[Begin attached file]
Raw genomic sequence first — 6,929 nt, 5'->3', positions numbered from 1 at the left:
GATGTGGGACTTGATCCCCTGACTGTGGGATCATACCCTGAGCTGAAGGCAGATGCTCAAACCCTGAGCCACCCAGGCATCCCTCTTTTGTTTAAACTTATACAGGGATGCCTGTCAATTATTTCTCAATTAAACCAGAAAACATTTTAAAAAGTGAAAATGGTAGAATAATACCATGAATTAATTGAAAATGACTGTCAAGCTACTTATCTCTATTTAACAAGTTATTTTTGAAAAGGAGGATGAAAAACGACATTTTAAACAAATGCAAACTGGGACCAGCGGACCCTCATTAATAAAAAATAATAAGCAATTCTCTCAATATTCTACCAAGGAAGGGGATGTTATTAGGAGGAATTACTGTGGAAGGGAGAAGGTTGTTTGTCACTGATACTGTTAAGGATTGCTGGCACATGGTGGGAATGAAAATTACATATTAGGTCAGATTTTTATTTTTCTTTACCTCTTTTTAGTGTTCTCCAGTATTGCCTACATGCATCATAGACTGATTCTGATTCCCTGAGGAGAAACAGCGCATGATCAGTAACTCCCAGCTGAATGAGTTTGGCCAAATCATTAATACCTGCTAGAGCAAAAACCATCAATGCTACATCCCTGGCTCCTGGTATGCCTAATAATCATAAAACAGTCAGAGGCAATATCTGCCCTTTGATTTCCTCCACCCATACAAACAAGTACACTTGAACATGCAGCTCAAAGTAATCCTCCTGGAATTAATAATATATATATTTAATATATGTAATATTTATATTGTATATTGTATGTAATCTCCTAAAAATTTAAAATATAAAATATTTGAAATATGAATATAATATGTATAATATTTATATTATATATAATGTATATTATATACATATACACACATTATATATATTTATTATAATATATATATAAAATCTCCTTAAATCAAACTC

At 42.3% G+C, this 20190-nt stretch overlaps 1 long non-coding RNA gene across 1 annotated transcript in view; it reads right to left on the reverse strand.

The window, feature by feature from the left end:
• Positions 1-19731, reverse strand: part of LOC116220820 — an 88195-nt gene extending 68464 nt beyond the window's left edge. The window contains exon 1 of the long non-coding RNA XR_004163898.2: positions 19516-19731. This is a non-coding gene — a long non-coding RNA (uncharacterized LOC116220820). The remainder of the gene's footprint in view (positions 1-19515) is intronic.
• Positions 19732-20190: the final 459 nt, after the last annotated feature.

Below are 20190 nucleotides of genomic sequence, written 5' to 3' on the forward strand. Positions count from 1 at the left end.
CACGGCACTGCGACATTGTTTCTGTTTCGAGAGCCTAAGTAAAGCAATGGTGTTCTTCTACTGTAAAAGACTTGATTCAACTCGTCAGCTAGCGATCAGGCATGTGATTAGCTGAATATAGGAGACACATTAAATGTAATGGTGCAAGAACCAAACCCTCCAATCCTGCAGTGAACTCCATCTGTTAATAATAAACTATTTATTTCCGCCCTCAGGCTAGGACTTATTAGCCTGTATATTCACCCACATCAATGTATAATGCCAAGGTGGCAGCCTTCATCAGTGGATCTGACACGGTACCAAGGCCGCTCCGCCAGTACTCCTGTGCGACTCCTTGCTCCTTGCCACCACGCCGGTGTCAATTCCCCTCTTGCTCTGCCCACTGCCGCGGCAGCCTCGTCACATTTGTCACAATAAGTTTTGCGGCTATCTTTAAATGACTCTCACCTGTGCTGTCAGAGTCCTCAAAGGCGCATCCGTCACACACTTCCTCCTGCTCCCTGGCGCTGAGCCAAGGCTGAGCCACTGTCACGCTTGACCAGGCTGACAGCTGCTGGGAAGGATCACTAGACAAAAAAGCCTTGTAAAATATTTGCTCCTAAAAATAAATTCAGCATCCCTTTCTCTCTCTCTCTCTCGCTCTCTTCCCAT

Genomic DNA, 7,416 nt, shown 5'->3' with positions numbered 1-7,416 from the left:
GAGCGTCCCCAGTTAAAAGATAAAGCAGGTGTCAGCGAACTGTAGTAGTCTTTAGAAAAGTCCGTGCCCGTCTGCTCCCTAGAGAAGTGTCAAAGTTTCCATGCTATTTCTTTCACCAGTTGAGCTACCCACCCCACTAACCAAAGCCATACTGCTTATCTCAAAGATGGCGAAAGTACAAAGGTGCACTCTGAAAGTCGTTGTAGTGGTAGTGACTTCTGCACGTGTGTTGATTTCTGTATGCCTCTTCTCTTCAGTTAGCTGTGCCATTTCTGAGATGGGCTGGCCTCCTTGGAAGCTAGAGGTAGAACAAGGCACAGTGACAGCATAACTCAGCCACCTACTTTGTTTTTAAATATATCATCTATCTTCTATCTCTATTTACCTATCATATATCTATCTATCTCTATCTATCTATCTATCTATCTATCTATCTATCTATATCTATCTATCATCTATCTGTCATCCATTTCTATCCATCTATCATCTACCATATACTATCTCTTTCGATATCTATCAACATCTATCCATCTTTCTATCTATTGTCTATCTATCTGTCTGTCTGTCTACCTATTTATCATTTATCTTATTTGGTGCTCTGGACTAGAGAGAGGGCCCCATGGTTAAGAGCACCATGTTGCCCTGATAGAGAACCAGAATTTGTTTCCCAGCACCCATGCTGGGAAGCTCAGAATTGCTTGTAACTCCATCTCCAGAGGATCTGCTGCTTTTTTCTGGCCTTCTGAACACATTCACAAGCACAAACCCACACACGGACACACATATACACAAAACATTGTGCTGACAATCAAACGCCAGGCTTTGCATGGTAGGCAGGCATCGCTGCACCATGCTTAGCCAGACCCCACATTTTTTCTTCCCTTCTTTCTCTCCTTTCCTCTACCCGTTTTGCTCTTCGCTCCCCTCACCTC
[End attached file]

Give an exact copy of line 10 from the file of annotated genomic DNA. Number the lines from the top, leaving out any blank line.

GAGCGTCCCCAGTTAAAAGATAAAGCAGGTGTCAGCGAACTGTAGTAGTCTTTAGAAAAGTCCGTGCCCGTCTGCTCCCTAGAGAAGTGTCAAAGTTTCCATGCTATTTCTTTCACCAGTTGAGCTACCCACCCCACTAACCAAAGCCATACTGCTTATCTCAAAGATGGCGAAAGTACAAAGGTGCACTCTGAAAGTCGTTGTAGTGGTAGTGACTTCTGCACGTGTGTTGATTTCTGTATGCCTCTTCTCTTCAGTTAGCTGTGCCATTTCTGAGATGGGCTGGCCTCCTTGGAAGCTAGAGGTAGAACAAGGCACAGTGACAGCATAACTCAGCCACCTACTTTGTTTTTAAATATATCATCTATCTTCTATCTCTATTTACCTATCATATATCTATCTATCTCTATCTATCTATCTATCTATCTATCTATCTATCTATATCTATCTATCATCTATCTGTCATCCATTTCTATCCATCTATCATCTACCATATACTATCTCTTTCGATATCTATCAACATCTATCCATCTTTCTATCTATTGTCTATCTATCTGTCTGTCTGTCTACCTATTTATCATTTATCTTATTTGGTGCTCTGGACTAGAGAGAGGGCCCCATGGTTAAGAGCACCATGTTGCCCTGATAGAGAACCAGAATTTGTTTCCCAGCACCCATGCTGGGAAGCTCAGAATTGCTTGTAACTCCATCTCCAGAGGATCTGCTGCTTTTTTCTGGCCTTCTGAACACATTCACAAGCACAAACCCACACACGGACACACATATACACAAAACATTGTGCTGACAATCAAACGCCAGGCTTTGCATGGTAGGCAGGCATCGCTGCACCATGCTTAGCCAGACCCCACATTTTTTCTTCCCTTCTTTCTCTCCTTTCCTCTACCCGTTTTGCTCTTCGCTCCCCTCACCTC